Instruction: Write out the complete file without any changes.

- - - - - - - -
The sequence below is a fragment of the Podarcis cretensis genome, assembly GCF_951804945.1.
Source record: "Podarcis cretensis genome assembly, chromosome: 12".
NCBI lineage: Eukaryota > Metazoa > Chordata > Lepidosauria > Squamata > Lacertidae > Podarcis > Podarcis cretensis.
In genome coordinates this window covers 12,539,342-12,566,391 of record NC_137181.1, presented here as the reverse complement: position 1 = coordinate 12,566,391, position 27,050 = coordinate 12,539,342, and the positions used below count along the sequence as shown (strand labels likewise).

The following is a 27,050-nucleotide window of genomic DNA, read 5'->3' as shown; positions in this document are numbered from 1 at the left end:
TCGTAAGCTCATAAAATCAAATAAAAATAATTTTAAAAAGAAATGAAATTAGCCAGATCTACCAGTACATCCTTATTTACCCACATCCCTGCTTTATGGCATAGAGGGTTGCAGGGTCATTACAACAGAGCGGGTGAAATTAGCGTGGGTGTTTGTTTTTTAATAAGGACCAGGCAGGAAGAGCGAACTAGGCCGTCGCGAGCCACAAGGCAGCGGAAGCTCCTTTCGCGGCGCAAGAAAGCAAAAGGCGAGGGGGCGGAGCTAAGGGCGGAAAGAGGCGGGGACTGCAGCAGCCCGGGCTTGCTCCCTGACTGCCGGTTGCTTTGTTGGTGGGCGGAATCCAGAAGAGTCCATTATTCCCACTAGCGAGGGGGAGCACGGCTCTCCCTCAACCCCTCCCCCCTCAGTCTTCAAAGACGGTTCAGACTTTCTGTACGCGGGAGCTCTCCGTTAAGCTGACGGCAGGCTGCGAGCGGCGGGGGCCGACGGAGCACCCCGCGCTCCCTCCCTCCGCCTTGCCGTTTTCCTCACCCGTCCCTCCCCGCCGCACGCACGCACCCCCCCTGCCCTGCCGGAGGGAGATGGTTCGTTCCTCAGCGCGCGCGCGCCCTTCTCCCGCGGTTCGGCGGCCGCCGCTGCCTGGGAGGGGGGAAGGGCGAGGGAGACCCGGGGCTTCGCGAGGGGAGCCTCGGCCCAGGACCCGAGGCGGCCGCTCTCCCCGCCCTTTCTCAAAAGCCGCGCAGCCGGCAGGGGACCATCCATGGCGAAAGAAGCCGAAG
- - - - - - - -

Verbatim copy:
The sequence below is a fragment of the Podarcis cretensis genome, assembly GCF_951804945.1.
Source record: "Podarcis cretensis genome assembly, chromosome: 12".
NCBI lineage: Eukaryota > Metazoa > Chordata > Lepidosauria > Squamata > Lacertidae > Podarcis > Podarcis cretensis.
In genome coordinates this window covers 12,539,342-12,566,391 of record NC_137181.1, presented here as the reverse complement: position 1 = coordinate 12,566,391, position 27,050 = coordinate 12,539,342, and the positions used below count along the sequence as shown (strand labels likewise).

The following is a 27,050-nucleotide window of genomic DNA, read 5'->3' as shown; positions in this document are numbered from 1 at the left end:
TCGTAAGCTCATAAAATCAAATAAAAATAATTTTAAAAAGAAATGAAATTAGCCAGATCTACCAGTACATCCTTATTTACCCACATCCCTGCTTTATGGCATAGAGGGTTGCAGGGTCATTACAACAGAGCGGGTGAAATTAGCGTGGGTGTTTGTTTTTTAATAAGGACCAGGCAGGAAGAGCGAACTAGGCCGTCGCGAGCCACAAGGCAGCGGAAGCTCCTTTCGCGGCGCAAGAAAGCAAAAGGCGAGGGGGCGGAGCTAAGGGCGGAAAGAGGCGGGGACTGCAGCAGCCCGGGCTTGCTCCCTGACTGCCGGTTGCTTTGTTGGTGGGCGGAATCCAGAAGAGTCCATTATTCCCACTAGCGAGGGGGAGCACGGCTCTCCCTCAACCCCTCCCCCCTCAGTCTTCAAAGACGGTTCAGACTTTCTGTACGCGGGAGCTCTCCGTTAAGCTGACGGCAGGCTGCGAGCGGCGGGGGCCGACGGAGCACCCCGCGCTCCCTCCCTCCGCCTTGCCGTTTTCCTCACCCGTCCCTCCCCGCCGCACGCACGCACCCCCCCTGCCCTGCCGGAGGGAGATGGTTCGTTCCTCAGCGCGCGCGCGCCCTTCTCCCGCGGTTCGGCGGCCGCCGCTGCCTGGGAGGGGGGAAGGGCGAGGGAGACCCGGGGCTTCGCGAGGGGAGCCTCGGCCCAGGACCCGAGGCGGCCGCTCTCCCCGCCCTTTCTCAAAAGCCGCGCAGCCGGCAGGGGACCATCCATGGCGAAAGAAGCCGAAG